"More developers are caught between a rock and a hard place" as they have to decide whether to pay the extension charges or cut prices to move the units, said SLP International executive director Nicholas Mak.
If they pay for extension charges, there is also the question of whether they can recover these costs later on, he said. This is why some developers of luxury projects are resorting to selling the units in bulk to mega investors.]

Monday, April 28, 2014

Home alone: How Capitaland's Singapore home sales shrunk an amazing 94%

Link here

The usual suspect will be that the developers is holding back launches. The sentiments are still good with strong employment rate and expanding economy. Probably need to wait a little bit longer for the bubble to prick.

[Only 34 units sold in Q1 down from 544.

If Capitaland is the canary in the Singapore new home mine, it's hardly chirping at all. The cooling measures massacred sales and the company is having to slash prices to sell remaining units. According to OCBC, an anemic 34 residential units were sold in Singapore over 1Q14, down significantly YoY from the 544 units sold in 1Q13, due to continued headwinds in the domestic housing segment and a lack of new launches over the quarter.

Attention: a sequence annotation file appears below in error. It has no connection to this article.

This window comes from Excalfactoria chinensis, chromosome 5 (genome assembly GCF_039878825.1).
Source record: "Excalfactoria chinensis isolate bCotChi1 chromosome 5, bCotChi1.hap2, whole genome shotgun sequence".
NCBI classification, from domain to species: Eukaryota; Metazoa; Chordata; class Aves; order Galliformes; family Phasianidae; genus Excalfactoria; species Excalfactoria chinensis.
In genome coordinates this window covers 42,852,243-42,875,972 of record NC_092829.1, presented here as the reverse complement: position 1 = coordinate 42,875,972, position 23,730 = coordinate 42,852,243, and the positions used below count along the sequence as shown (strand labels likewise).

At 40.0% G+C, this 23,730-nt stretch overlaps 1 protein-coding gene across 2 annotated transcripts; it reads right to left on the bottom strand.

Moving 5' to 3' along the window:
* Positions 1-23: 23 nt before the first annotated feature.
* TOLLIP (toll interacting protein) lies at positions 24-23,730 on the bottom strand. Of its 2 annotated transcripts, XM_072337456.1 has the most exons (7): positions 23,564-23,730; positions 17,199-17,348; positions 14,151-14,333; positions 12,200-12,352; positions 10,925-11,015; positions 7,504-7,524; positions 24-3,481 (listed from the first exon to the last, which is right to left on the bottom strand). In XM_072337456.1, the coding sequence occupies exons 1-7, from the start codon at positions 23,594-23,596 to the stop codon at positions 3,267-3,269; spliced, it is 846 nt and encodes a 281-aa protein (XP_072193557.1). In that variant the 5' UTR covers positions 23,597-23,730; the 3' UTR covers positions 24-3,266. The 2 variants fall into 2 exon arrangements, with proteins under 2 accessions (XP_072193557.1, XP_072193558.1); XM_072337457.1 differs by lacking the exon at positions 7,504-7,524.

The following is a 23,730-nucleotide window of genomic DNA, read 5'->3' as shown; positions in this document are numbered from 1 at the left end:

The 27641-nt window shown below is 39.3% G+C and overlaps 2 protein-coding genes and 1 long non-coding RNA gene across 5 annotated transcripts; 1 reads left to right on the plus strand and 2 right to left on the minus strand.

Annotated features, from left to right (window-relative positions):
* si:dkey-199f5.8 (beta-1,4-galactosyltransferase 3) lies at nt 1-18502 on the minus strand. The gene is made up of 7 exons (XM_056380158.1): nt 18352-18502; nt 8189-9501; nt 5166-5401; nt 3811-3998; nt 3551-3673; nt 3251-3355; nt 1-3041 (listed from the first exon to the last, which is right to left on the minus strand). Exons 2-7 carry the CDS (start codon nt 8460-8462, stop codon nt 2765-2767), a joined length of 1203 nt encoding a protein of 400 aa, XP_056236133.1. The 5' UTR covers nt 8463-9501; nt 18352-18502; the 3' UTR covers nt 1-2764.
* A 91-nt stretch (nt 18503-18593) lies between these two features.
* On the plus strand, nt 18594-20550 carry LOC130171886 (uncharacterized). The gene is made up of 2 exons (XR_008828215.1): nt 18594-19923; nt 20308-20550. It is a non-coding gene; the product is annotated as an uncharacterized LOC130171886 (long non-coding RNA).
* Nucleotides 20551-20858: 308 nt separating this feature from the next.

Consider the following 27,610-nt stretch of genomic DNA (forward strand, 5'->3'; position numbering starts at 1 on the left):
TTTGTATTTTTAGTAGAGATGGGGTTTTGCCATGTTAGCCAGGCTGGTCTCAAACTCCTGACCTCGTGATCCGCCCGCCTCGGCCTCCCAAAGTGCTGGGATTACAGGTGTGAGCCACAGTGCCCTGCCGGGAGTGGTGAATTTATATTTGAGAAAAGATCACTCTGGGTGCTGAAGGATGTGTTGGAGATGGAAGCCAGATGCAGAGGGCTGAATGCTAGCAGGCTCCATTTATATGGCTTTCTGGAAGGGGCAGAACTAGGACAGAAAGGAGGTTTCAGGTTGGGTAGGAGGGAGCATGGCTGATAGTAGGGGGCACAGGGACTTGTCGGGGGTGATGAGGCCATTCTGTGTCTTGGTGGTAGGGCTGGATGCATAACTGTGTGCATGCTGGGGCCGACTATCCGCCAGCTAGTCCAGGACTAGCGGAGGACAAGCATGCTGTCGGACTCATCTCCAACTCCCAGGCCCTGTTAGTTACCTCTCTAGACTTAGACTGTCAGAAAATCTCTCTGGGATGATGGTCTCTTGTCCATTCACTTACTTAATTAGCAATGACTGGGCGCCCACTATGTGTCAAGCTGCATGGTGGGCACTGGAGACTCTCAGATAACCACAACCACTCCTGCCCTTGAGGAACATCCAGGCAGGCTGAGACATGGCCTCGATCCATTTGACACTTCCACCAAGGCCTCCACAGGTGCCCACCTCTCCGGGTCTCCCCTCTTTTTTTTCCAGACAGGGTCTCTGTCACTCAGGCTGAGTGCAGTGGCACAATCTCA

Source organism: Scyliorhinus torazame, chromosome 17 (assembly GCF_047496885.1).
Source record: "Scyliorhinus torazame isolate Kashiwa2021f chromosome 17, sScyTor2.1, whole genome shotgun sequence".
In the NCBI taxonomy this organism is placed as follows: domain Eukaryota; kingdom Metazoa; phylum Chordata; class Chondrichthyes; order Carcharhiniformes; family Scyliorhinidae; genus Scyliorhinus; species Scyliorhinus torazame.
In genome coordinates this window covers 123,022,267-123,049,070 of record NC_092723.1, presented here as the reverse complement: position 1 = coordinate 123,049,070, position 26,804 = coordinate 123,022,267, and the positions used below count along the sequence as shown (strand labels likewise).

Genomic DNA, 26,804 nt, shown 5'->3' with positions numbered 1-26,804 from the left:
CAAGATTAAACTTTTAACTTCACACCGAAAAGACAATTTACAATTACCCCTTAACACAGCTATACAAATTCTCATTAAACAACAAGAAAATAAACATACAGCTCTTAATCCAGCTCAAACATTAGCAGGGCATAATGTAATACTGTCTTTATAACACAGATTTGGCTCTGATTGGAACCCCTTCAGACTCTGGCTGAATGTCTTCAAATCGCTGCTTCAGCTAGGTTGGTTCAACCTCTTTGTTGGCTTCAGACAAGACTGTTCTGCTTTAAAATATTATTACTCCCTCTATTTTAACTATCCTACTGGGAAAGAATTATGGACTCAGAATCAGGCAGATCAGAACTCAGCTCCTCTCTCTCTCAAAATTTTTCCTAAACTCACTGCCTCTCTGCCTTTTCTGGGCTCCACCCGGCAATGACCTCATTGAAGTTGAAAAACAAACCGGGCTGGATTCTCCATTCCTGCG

It has seen 106 units sold in Apr-14, mostly in Sky Habitat, as prices were lowered by an additional 10% to 15% versus initial launch levels.
It is very bleak. Over in China, total residential sales in 1Q14 fell 48% YoY to 1.2k units though we also expect the rate of sales to increase ahead as the group looks to launch about 8k units over the remainder of FY14.]

Thursday, March 06, 2014